Although RFID technology has been around for a long time, the beginning of its mass use in supplier networks will inevitably lead to significant changes. As the spread of RFID technology in this area due to the objective factors of the economy of mass production, the cost of tags and scanners will constantly decrease. Moreover, commercial enterprises that invest in goods management infrastructures will be able to use it in combination with other applications without additional costs. The revolution in retailer supplier network management will result in new end-user solutions. For example, take a look at Nokia’s recent announcement. This company is a manufacturer of mobile phones is a set that allows you to turn a regular phone into an RFID scanner. Within a few years, mobile phones and handheld PCs that can scan RFID tags on products will give consumers the ability to automatically access information contained on computer networks without having to type in a URL or Internet address. Each owner of the reader will only need to scan the RFID tag of any physical object to immediately get access to textual and audiovisual information about it, for example, product descriptions, detailed operating and repair instructions, a list of excursions, video samples and music, etc. d.
Although RFID systems are already making life easier for many people, not everyone is in a hurry to accept them. For example, in the US and Europe, consumer advocates are concerned about the use of RFID tags on retail products, fearing that with their help, companies will be able to track all the addictions of consumers: from their favorite sausage variety to the size, style and color of clothes. Most industry analysts believe that the benefits of using RFID technology to improve service quality will outweigh any concerns about confidentiality. They are convinced that there are more “pluses” here than “minuses”. In addition, the Auto-ID center (a research consortium of RFID located at the Massachusetts Institute of Technology) proposed to give retailers the ability to disable RFID tags at the outlet of stores. Although a single RFID standard does not yet exist, some manufacturers have already begun to issue tags with this feature.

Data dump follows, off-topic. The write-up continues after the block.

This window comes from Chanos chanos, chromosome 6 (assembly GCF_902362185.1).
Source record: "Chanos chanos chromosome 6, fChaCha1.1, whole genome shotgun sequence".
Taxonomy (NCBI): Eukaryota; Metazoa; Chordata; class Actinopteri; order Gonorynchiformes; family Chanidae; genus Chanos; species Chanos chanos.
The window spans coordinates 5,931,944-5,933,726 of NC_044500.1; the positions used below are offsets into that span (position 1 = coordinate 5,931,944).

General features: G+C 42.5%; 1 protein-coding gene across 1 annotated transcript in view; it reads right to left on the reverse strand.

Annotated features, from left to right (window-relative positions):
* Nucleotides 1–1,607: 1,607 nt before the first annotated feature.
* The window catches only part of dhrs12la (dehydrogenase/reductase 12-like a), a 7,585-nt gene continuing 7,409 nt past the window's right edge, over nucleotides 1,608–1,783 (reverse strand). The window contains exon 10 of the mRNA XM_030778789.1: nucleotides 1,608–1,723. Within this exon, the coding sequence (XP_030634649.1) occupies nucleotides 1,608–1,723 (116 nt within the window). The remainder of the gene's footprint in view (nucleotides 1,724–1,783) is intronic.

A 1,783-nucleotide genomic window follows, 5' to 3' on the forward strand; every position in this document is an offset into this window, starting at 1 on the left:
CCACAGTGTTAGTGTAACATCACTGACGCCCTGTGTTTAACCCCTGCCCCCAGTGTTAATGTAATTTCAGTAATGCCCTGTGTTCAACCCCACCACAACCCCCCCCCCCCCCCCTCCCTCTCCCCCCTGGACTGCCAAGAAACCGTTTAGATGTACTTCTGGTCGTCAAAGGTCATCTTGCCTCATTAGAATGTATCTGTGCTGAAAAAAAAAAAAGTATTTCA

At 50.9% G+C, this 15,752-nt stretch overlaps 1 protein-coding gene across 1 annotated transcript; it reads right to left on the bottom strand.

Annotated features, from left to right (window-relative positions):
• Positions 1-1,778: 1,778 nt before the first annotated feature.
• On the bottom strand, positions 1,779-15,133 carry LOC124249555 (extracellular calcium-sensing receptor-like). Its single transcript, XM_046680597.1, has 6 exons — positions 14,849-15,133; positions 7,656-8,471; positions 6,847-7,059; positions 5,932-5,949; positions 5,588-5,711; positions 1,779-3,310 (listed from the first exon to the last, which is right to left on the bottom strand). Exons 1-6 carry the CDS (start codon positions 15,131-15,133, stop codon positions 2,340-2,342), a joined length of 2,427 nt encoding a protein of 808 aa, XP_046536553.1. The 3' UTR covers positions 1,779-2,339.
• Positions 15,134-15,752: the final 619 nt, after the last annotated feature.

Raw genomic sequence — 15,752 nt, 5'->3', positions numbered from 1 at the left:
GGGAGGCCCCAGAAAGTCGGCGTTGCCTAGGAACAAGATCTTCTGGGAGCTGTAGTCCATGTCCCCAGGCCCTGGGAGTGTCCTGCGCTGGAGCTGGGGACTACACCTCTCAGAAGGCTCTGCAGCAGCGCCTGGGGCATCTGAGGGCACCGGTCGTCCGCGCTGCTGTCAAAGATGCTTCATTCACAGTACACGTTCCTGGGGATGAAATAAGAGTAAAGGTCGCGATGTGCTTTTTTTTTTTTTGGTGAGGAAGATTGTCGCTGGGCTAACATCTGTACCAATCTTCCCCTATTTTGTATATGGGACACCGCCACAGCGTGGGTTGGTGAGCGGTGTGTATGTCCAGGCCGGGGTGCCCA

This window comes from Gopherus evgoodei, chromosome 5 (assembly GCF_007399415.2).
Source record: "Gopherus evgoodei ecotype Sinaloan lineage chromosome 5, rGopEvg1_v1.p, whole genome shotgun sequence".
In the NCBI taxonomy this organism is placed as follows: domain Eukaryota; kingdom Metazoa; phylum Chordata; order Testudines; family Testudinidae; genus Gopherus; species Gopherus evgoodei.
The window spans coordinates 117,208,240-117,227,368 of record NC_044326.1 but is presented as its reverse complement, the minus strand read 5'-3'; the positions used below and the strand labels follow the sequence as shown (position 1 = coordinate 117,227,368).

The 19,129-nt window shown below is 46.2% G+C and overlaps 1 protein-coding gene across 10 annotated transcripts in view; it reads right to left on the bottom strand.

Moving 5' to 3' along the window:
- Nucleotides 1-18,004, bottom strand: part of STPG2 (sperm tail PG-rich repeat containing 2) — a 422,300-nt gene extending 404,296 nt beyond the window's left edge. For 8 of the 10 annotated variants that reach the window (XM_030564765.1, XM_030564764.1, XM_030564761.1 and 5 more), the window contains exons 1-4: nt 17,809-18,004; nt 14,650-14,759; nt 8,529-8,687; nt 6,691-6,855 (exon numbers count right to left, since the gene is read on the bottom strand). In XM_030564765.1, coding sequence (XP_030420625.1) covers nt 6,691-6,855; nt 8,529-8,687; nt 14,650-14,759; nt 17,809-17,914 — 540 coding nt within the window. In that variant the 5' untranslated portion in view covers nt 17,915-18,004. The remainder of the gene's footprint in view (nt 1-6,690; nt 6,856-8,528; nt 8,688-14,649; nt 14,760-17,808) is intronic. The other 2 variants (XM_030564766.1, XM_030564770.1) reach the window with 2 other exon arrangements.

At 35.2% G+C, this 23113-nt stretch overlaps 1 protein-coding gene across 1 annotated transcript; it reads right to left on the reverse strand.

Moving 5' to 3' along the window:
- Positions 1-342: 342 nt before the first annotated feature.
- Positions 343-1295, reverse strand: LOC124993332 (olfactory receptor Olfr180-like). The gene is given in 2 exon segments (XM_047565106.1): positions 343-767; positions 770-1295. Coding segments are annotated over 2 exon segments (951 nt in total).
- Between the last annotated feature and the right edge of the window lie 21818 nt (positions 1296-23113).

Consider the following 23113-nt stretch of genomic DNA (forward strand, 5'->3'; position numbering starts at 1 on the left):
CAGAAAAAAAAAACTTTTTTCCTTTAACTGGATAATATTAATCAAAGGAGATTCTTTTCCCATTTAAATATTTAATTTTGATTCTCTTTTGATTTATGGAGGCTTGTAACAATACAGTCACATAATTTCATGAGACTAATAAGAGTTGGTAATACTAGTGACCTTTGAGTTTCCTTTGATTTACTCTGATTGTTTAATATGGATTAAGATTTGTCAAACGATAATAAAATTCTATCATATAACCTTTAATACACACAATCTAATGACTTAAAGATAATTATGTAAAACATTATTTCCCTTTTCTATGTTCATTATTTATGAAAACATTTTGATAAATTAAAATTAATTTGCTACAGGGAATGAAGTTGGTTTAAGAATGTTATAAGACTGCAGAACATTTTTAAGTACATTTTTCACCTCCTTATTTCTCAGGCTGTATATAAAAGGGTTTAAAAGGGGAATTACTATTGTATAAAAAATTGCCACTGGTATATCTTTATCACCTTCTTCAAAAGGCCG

RFID receivers can already read tags within a radius of 11 meters
Not so long ago, the South African company Trolleyscan announced the creation of a highly sensitive hidden unified UHF chip that can operate within a radius of 11 m, even if it is mounted on a metal surface. A Johannesburg-based RFID company focused on developing a new reader to increase the range of Ecochip tags. Most readers use the reflected signal from a passive RFID tag when scanning. The developers of Trolleyscan claim that when using the Ecochip label, the requirements for RF power are significantly lower, but the reflected signal from the transponder becomes too weak. It cannot be considered already from a distance of 10 m using standard receivers in the presence of an activating signal at the same frequency. The new Trolleyscan receiver is capable of scanning the transponder from a distance of 2 cm to 11 m without additional adjustments.